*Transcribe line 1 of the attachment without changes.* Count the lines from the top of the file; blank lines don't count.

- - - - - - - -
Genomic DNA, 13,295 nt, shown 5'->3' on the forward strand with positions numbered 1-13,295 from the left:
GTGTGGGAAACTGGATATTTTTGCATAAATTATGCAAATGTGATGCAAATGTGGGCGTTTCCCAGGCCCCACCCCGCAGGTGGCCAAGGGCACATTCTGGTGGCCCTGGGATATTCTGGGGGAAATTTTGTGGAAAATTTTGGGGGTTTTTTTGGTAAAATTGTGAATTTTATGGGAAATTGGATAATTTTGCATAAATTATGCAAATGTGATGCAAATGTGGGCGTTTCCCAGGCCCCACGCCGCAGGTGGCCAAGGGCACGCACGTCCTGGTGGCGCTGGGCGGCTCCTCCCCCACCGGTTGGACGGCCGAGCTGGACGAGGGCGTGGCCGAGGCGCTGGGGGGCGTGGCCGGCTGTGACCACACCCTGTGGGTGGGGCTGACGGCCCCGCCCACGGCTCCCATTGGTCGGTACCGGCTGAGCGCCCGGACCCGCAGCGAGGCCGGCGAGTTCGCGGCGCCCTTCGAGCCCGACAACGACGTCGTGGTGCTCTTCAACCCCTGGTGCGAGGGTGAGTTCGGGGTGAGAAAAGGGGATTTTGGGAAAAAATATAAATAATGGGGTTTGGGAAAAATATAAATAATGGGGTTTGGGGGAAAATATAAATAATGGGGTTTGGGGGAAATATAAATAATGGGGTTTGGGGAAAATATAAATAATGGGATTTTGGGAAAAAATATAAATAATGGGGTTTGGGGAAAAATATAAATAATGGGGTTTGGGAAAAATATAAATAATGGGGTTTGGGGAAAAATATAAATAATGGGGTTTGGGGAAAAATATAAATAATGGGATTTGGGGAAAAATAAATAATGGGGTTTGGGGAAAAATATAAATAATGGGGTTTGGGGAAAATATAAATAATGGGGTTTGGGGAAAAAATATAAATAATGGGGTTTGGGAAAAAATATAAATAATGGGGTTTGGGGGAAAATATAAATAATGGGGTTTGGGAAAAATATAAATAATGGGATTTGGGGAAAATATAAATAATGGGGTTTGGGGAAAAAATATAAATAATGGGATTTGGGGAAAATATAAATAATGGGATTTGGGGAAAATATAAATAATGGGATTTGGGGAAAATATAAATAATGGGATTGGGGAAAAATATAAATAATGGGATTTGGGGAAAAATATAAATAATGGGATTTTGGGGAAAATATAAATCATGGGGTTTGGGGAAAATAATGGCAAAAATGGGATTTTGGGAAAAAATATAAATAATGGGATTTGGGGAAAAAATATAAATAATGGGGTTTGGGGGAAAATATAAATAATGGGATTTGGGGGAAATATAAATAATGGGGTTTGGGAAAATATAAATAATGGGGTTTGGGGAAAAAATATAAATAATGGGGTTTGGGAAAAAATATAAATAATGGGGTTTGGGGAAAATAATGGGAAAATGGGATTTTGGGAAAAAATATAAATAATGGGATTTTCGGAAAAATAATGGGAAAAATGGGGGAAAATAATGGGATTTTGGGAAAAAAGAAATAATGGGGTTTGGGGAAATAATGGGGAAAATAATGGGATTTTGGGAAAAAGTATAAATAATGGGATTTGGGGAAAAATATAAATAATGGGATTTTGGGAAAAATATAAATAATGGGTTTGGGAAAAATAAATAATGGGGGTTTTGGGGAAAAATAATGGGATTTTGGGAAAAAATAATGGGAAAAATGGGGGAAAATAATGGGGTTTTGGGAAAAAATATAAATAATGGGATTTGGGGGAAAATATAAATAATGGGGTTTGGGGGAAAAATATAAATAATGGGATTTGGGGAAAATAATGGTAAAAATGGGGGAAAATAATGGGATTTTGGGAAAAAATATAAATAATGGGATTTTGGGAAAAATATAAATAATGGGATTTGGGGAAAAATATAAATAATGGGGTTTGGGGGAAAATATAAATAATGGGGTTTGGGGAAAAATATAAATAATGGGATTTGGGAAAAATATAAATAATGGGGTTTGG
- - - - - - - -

Genomic DNA, 13,295 nt, shown 5'->3' on the forward strand with positions numbered 1-13,295 from the left: